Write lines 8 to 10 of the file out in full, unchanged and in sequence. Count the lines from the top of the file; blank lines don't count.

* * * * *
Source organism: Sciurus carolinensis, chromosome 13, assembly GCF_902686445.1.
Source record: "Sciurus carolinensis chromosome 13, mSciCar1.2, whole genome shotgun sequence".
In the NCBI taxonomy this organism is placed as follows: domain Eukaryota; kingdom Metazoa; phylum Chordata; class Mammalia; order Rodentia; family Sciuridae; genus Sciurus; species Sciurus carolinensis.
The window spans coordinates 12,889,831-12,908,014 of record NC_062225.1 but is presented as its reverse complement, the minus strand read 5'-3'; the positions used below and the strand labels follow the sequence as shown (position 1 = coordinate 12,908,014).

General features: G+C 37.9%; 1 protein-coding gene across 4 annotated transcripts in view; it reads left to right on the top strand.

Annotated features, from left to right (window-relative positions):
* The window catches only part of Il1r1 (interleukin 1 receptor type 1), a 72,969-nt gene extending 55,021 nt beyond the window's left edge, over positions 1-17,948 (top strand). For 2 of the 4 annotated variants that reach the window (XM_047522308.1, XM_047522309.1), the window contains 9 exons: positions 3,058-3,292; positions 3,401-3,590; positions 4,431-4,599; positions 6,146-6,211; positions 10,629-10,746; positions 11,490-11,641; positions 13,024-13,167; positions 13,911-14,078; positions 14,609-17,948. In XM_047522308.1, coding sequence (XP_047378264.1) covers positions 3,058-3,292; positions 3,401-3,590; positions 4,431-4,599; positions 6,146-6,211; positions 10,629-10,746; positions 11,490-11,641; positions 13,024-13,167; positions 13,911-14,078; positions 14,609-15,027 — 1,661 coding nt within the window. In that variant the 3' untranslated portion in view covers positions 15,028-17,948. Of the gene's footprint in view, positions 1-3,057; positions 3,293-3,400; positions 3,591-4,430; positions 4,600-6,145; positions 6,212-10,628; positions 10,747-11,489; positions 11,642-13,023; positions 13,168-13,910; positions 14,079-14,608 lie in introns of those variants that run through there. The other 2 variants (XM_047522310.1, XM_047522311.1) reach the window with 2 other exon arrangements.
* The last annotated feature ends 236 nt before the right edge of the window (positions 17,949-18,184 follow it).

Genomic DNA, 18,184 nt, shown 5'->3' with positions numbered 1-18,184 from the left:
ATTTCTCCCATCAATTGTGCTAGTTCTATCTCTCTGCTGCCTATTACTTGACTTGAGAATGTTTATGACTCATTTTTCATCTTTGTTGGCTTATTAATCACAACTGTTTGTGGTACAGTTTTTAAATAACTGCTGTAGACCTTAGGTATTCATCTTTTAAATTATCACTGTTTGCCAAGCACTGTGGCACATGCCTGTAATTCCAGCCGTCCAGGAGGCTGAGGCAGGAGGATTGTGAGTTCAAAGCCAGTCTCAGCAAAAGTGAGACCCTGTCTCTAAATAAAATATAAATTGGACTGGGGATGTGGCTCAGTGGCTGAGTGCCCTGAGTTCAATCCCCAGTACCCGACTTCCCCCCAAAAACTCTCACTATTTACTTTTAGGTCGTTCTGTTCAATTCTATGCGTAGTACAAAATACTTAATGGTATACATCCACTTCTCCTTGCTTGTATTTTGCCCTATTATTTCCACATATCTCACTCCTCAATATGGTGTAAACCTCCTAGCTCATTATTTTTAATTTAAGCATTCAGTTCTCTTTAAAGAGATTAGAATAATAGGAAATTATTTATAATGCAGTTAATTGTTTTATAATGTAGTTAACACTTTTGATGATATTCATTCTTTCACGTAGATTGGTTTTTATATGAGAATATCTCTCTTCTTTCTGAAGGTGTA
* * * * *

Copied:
* The last annotated feature ends 236 nt before the right edge of the window (positions 17,949-18,184 follow it).

Genomic DNA, 18,184 nt, shown 5'->3' with positions numbered 1-18,184 from the left:
ATTTCTCCCATCAATTGTGCTAGTTCTATCTCTCTGCTGCCTATTACTTGACTTGAGAATGTTTATGACTCATTTTTCATCTTTGTTGGCTTATTAATCACAACTGTTTGTGGTACAGTTTTTAAATAACTGCTGTAGACCTTAGGTATTCATCTTTTAAATTATCACTGTTTGCCAAGCACTGTGGCACATGCCTGTAATTCCAGCCGTCCAGGAGGCTGAGGCAGGAGGATTGTGAGTTCAAAGCCAGTCTCAGCAAAAGTGAGACCCTGTCTCTAAATAAAATATAAATTGGACTGGGGATGTGGCTCAGTGGCTGAGTGCCCTGAGTTCAATCCCCAGTACCCGACTTCCCCCCAAAAACTCTCACTATTTACTTTTAGGTCGTTCTGTTCAATTCTATGCGTAGTACAAAATACTTAATGGTATACATCCACTTCTCCTTGCTTGTATTTTGCCCTATTATTTCCACATATCTCACTCCTCAATATGGTGTAAACCTCCTAGCTCATTATTTTTAATTTAAGCATTCAGTTCTCTTTAAAGAGATTAGAATAATAGGAAATTATTTATAATGCAGTTAATTGTTTTATAATGTAGTTAACACTTTTGATGATATTCATTCTTTCACGTAGATTGGTTTTTATATGAGAATATCTCTCTTCTTTCTGAAGGTGTA